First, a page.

As the March 31st deadline for Americans to enroll in health care has come and gone, early estimates indicate that more than 7 million Americans successfully signed up for coverage, despite problems and long wait times.
Sherry Hay, UNC Family Medicine Director of Community Health Initiatives, says her department and community partners have been working to help locals sign up for health care since open enrollment under the Affordable Care Act began on October 1 of last year.
On Monday, Hay says UNC Family Medicine was still taking calls and answering people’s questions about enrolling for health care.
“Through the month of March, we tried to do a variety of events— some more global type of community events with other partners such as UNC General Internal Medicine and others in the community, to scheduling patients around their medical appointments here at family medicine to see a certified application counselor,” Hay says.
The last-minute rush before Monday’s midnight deadline was a headache for some, as people reported call wait times of more than two hours and constant glitches with the HealthCare.gov website. Such problems have plagued the system since its debut.
“During these tight times when we are all dependent on the system, it is really frustrating, and people were frustrated by that when it didn’t operate as it should,” Hay says.
Still, federal officials estimated that about 2 million Americans were able to successfully enroll in the two weeks leading up to the deadline.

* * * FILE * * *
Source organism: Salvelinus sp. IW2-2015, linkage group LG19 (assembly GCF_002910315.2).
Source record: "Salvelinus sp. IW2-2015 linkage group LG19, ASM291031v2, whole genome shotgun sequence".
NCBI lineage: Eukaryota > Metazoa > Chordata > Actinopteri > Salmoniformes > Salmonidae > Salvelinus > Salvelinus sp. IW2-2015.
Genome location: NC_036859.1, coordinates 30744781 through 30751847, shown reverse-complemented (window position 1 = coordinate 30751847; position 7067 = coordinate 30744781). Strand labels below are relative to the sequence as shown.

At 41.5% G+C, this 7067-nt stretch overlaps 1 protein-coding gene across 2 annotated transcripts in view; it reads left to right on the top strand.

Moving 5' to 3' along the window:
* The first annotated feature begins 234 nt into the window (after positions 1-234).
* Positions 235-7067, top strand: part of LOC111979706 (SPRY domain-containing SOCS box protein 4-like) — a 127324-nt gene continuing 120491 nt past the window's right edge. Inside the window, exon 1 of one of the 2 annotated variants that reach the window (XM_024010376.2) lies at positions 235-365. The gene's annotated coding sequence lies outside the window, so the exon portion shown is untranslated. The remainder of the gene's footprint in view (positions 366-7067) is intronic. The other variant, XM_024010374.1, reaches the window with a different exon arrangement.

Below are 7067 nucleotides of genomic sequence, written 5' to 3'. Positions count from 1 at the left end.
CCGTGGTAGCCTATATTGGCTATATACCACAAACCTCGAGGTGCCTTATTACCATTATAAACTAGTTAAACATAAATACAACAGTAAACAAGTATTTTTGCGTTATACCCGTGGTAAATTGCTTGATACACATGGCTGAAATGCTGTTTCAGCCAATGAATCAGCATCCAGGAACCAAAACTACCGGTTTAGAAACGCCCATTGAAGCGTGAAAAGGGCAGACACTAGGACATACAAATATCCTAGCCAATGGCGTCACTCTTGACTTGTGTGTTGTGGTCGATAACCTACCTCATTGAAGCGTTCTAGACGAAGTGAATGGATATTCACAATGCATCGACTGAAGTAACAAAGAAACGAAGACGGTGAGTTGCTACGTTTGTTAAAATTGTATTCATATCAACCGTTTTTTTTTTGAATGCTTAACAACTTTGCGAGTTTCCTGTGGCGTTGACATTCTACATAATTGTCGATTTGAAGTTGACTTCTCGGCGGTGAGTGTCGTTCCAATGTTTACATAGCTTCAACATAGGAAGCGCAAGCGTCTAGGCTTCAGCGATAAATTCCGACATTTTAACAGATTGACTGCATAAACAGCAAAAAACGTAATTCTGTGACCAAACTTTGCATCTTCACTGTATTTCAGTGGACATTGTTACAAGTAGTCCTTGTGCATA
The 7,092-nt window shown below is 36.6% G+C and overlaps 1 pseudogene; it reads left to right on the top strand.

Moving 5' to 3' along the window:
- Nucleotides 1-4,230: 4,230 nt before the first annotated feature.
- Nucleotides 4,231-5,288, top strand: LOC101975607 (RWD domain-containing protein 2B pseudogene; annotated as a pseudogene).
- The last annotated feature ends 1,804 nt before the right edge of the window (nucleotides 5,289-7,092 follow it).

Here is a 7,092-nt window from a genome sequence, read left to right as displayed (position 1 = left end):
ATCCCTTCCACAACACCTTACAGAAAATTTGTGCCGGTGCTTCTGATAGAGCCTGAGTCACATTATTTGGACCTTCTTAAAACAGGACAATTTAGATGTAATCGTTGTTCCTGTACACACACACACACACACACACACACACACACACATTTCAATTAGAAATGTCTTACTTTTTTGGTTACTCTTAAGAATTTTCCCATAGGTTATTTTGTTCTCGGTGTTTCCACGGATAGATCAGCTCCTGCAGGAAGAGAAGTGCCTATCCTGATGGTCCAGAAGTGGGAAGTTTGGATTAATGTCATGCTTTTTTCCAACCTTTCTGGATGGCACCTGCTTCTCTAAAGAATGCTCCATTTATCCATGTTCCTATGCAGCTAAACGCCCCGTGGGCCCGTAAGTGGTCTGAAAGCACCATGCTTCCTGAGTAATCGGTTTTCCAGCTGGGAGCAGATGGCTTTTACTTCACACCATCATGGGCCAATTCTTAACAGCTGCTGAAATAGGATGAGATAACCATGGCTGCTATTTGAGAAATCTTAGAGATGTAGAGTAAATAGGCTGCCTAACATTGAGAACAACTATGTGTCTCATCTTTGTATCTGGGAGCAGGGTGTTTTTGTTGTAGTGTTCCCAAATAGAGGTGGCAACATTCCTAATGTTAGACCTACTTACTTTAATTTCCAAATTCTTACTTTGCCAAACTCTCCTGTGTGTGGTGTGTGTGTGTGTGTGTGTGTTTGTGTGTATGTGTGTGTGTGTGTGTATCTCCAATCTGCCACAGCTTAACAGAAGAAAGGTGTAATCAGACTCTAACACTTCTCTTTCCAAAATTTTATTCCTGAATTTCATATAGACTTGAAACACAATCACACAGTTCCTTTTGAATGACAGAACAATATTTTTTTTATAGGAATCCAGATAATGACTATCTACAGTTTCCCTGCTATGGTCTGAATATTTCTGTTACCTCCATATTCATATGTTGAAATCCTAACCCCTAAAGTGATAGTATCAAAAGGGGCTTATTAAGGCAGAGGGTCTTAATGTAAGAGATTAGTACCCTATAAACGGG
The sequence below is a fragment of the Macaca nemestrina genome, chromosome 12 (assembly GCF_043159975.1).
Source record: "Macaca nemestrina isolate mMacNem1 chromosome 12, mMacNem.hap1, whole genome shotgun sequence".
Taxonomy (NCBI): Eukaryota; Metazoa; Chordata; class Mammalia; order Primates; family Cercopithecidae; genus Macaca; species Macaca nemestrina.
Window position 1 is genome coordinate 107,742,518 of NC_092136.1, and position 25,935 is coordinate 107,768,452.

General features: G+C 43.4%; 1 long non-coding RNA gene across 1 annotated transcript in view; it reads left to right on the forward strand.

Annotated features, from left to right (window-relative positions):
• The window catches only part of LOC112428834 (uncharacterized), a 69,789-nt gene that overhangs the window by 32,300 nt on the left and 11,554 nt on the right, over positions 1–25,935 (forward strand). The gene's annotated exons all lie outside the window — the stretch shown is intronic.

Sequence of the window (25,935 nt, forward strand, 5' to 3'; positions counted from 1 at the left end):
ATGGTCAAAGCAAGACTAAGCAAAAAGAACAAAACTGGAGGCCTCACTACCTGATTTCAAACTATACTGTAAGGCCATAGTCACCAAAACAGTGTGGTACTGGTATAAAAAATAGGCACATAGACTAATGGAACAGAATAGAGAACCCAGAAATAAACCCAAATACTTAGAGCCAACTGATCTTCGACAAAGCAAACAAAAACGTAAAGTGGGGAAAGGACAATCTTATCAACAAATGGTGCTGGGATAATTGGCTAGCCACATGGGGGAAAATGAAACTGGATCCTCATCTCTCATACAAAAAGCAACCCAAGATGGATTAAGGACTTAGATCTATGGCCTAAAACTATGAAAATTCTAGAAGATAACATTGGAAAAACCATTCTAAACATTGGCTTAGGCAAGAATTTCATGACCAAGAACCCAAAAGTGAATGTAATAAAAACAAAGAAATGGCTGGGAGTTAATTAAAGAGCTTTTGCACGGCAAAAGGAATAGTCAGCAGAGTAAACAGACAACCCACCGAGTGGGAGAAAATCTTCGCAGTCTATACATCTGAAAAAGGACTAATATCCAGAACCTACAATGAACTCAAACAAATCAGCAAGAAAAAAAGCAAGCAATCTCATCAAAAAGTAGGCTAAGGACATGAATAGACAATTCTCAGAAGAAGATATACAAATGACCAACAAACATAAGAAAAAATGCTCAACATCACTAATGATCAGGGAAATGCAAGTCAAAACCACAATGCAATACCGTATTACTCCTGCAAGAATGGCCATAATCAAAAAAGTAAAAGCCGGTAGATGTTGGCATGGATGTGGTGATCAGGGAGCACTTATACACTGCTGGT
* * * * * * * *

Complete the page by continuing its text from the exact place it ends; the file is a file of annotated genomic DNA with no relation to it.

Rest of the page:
According to data released in February, Hay says it was estimated that more than 200,000 North Carolinians had enrolled through the federal health care exchanges.
In 2013, 1.5 million people in North Carolina were uninsured.
“It has been an interesting change in healthcare, one of the biggest in decades. There was no state agency that was necessarily deemed the agency to be responsible for the change,” Hay says.
All people, with few exceptions, are required to have health insurance. People who are already covered by health insurance through a private provider are not required to change coverage.
Citizens who can afford health insurance but did not purchase it by the March 31 deadline will be fined $95.
However, the enrollment period has been extended for those who began the application but were unable to finish.
“The Obama Administration did release that if someone had started the process by midnight [on March 31st], they will have until April 15th to complete the application process,” she says.
Now that this open enrollment period has ended, Hay says UNC Family Medicine and its partners will regroup, assess what went well and what didn’t in helping to get people signed up and focus on the next open enrollment, which begins in November and runs through February of 2015.